Paid Sick Leave

HR Glossary for HR Professionals

Glossary of the most common HR terms and acronyms to assist professionals navigating the ever-growing and ever-changing world of HR terminology.

Paid Sick Leave

What is Paid Sick Leave?

Paid sick leave is type of employee leave where an employer-provided benefit where employees do not work during a specified time period as a result of sickness or other health-related issues, yet still receive their normal paycheck.

How Does Paid Sick Leave Work?

Employers offer paid sick leave as a benefit to employees, either to improve their retention, recruitment, worker quality-of-life, or all of the above. 

Different organizations offer different forms of compensation for sick leave. In some instances, workers receive their full pay while taking a sick day, no matter how long they work. In other cases, employees must accrue sick leave for hours worked before they can access time off for illness.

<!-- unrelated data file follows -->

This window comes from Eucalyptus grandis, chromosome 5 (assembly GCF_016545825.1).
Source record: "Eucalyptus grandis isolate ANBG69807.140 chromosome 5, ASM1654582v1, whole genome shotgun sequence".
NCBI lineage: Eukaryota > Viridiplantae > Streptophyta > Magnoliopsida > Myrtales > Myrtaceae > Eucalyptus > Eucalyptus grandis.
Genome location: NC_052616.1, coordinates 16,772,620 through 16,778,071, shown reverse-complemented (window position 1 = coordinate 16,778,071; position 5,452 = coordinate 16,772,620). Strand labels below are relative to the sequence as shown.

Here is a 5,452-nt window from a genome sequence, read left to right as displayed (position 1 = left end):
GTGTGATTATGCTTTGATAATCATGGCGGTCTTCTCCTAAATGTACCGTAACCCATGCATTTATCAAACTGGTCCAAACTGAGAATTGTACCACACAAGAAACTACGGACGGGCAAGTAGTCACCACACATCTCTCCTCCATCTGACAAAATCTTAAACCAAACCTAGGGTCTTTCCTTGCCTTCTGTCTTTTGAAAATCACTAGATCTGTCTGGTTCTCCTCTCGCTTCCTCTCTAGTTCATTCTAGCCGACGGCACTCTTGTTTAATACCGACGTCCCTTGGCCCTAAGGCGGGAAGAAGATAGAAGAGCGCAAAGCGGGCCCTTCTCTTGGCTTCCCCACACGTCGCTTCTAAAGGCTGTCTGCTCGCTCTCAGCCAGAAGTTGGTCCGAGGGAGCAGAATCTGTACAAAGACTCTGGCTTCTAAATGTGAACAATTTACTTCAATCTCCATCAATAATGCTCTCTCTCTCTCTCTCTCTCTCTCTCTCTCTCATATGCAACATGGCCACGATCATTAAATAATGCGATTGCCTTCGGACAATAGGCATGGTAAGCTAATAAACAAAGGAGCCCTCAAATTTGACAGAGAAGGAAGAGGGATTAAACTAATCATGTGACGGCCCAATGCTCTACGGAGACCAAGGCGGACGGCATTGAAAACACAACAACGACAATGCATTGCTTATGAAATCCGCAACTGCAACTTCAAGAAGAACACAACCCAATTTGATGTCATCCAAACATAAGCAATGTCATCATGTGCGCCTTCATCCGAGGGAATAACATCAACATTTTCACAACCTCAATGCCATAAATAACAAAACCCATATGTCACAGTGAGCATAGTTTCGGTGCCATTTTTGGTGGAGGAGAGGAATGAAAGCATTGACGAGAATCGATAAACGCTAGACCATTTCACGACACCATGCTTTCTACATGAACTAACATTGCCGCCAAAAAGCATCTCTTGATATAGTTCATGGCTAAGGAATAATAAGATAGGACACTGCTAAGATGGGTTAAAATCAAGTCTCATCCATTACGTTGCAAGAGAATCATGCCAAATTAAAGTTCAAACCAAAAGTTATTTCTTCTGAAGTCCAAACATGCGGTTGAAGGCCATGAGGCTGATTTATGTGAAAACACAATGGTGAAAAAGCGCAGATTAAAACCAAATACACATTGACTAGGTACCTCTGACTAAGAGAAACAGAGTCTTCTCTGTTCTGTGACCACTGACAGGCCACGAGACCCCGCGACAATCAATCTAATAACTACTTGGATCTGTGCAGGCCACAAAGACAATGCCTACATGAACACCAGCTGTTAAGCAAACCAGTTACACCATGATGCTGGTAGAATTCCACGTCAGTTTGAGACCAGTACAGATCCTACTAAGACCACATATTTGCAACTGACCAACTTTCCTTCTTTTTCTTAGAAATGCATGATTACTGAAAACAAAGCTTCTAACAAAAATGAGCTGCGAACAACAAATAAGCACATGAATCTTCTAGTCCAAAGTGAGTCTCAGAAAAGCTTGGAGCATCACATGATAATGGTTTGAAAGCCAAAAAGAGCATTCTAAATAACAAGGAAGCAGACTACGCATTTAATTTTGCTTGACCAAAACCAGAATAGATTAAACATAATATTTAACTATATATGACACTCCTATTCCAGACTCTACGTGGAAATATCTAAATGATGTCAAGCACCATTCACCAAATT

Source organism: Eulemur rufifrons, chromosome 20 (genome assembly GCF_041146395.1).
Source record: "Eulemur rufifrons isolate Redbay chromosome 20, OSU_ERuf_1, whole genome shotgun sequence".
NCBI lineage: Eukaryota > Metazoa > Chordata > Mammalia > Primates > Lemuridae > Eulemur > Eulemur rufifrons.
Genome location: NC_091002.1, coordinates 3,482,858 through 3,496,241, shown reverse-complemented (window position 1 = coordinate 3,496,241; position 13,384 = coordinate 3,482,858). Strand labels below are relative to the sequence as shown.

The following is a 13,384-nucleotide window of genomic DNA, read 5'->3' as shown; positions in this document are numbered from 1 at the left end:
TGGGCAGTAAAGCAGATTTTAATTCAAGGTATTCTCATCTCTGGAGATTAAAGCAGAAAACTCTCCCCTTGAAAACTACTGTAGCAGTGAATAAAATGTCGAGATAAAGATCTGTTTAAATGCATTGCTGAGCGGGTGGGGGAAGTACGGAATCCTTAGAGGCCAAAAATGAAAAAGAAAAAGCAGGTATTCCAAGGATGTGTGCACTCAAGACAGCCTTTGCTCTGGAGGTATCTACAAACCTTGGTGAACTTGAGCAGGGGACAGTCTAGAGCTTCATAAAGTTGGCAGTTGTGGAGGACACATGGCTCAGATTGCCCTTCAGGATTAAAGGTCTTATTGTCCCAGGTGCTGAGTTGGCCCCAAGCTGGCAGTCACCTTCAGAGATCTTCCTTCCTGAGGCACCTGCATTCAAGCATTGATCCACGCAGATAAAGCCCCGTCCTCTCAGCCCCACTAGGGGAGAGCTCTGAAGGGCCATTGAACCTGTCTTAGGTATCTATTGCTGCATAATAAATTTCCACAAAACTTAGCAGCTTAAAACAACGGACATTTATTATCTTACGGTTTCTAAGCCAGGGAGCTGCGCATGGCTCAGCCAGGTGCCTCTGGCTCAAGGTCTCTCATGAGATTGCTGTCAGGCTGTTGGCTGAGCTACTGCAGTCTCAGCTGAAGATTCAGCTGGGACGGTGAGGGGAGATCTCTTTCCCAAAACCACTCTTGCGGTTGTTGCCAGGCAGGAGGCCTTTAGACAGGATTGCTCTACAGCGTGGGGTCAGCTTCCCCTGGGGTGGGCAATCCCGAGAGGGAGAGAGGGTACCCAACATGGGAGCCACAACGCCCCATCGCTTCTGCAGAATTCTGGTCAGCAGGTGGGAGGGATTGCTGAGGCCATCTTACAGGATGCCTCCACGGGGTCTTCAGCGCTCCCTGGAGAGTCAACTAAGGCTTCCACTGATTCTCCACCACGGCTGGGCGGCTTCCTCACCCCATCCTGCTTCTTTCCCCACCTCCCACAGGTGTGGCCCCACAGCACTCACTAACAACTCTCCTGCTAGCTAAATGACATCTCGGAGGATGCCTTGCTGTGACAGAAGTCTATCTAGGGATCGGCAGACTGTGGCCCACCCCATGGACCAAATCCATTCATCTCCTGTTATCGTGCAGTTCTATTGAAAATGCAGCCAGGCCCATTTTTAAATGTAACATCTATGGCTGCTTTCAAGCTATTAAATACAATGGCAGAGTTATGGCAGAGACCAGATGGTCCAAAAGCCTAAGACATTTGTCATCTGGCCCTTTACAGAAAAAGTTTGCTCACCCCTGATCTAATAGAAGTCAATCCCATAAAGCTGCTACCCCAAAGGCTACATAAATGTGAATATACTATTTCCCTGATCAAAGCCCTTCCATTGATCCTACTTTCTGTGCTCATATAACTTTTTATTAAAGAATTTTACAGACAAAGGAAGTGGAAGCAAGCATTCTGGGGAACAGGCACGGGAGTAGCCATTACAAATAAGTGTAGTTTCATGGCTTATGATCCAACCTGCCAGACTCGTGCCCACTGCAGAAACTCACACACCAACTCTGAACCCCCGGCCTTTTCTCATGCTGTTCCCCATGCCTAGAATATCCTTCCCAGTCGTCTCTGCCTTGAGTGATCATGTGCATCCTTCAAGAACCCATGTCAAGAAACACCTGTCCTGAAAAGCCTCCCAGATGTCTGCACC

Why Should an Employer Offer Paid Sick Leave?

As mentioned above, paid sick leave provides a quality-of-life benefit to employees so that they can stay healthy and be more productive when they return to the workforce. 

Additionally, by permitting workers to take days off when feeling ill, an organization helps prevent further spread of the sickness in the workplace. This is especially important knowing that according to a survey conducted by HR consulting firm Robert Half, 90% of employees say they’ve gone to the office while sick.

Are Employers Legally Required to Offer Paid Sick Leave?

According to the U.S. Department of Labor, there are no federal legal requirements for employers to offer paid sick leave to workers. However, there is a growing list of cities and states that do require the benefit is provided for qualified individuals. 

With that in mind, companies that are subject to the Family and Medical Leave Act (FMLA) are required to provide unpaid sick leave for up to 12 weeks, depending on the medical needs of an employee or their immediate family. As the DOL puts it, “in many instances paid leave may be substituted for unpaid FMLA leave.”

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